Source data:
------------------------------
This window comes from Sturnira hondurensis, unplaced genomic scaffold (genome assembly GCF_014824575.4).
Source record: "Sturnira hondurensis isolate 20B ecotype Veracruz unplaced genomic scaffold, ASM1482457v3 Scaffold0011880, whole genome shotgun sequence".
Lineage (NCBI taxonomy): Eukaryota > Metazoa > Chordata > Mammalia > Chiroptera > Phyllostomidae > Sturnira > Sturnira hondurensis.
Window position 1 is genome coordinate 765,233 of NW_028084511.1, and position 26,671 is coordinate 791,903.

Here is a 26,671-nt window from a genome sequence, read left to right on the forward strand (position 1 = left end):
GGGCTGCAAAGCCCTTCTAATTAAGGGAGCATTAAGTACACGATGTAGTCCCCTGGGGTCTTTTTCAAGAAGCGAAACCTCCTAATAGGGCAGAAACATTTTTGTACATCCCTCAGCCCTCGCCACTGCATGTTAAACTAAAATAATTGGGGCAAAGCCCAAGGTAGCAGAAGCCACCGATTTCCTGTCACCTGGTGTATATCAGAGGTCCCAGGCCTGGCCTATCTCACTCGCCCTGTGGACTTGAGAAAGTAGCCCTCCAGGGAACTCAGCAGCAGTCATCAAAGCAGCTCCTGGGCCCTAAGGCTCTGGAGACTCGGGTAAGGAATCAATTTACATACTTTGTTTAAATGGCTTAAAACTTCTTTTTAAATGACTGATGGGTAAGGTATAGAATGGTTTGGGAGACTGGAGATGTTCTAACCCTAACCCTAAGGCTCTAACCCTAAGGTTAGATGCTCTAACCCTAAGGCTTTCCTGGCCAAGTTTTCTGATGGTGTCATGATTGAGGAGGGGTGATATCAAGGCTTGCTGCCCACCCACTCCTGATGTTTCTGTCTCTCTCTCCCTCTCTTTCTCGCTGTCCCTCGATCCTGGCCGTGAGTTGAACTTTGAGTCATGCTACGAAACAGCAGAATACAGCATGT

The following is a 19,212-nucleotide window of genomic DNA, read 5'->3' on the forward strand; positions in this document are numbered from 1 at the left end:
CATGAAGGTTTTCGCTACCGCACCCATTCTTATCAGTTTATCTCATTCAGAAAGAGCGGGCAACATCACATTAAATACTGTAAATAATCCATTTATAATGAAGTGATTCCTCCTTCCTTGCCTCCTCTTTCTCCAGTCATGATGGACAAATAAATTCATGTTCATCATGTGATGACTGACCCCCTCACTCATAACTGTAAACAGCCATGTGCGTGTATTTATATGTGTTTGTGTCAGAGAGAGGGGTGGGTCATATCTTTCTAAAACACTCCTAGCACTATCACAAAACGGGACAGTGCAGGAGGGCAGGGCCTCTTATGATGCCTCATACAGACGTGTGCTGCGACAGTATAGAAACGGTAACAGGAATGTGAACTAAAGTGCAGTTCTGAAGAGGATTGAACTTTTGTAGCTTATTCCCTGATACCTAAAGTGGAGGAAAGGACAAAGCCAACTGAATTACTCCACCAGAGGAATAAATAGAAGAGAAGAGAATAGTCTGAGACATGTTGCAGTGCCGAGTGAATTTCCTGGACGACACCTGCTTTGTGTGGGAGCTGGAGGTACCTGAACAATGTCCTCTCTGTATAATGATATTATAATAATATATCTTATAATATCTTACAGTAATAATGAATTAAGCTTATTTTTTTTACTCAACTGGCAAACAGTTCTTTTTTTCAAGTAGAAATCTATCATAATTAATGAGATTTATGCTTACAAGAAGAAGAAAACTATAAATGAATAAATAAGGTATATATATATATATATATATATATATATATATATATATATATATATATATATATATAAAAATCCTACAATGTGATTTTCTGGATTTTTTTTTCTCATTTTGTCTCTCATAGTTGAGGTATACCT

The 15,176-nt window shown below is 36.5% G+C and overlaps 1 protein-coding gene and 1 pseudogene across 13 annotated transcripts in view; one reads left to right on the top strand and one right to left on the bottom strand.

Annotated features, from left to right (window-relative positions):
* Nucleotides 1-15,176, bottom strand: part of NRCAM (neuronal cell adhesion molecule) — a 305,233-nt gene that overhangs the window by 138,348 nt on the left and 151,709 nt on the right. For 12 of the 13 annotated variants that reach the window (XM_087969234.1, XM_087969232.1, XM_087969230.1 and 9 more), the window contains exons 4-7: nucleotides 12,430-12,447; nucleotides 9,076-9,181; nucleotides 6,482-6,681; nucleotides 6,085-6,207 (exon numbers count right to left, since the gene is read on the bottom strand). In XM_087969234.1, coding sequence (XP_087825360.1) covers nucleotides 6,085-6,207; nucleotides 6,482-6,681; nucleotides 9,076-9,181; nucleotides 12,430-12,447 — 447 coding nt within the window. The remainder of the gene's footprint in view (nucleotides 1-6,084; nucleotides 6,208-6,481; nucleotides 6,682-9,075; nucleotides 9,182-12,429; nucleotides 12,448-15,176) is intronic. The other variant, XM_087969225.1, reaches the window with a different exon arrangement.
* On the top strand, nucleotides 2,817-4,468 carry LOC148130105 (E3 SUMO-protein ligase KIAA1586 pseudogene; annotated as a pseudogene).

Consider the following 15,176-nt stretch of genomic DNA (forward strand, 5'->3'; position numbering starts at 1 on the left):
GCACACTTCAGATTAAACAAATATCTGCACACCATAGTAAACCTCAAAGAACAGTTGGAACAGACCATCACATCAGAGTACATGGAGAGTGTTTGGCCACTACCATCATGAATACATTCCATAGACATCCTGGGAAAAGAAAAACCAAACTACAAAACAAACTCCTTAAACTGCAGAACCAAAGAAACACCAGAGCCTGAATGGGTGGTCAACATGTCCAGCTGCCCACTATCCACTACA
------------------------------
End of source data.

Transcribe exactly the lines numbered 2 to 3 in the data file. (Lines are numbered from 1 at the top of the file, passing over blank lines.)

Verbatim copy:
Source record: "Sturnira hondurensis isolate 20B ecotype Veracruz unplaced genomic scaffold, ASM1482457v3 Scaffold0011880, whole genome shotgun sequence".
Lineage (NCBI taxonomy): Eukaryota > Metazoa > Chordata > Mammalia > Chiroptera > Phyllostomidae > Sturnira > Sturnira hondurensis.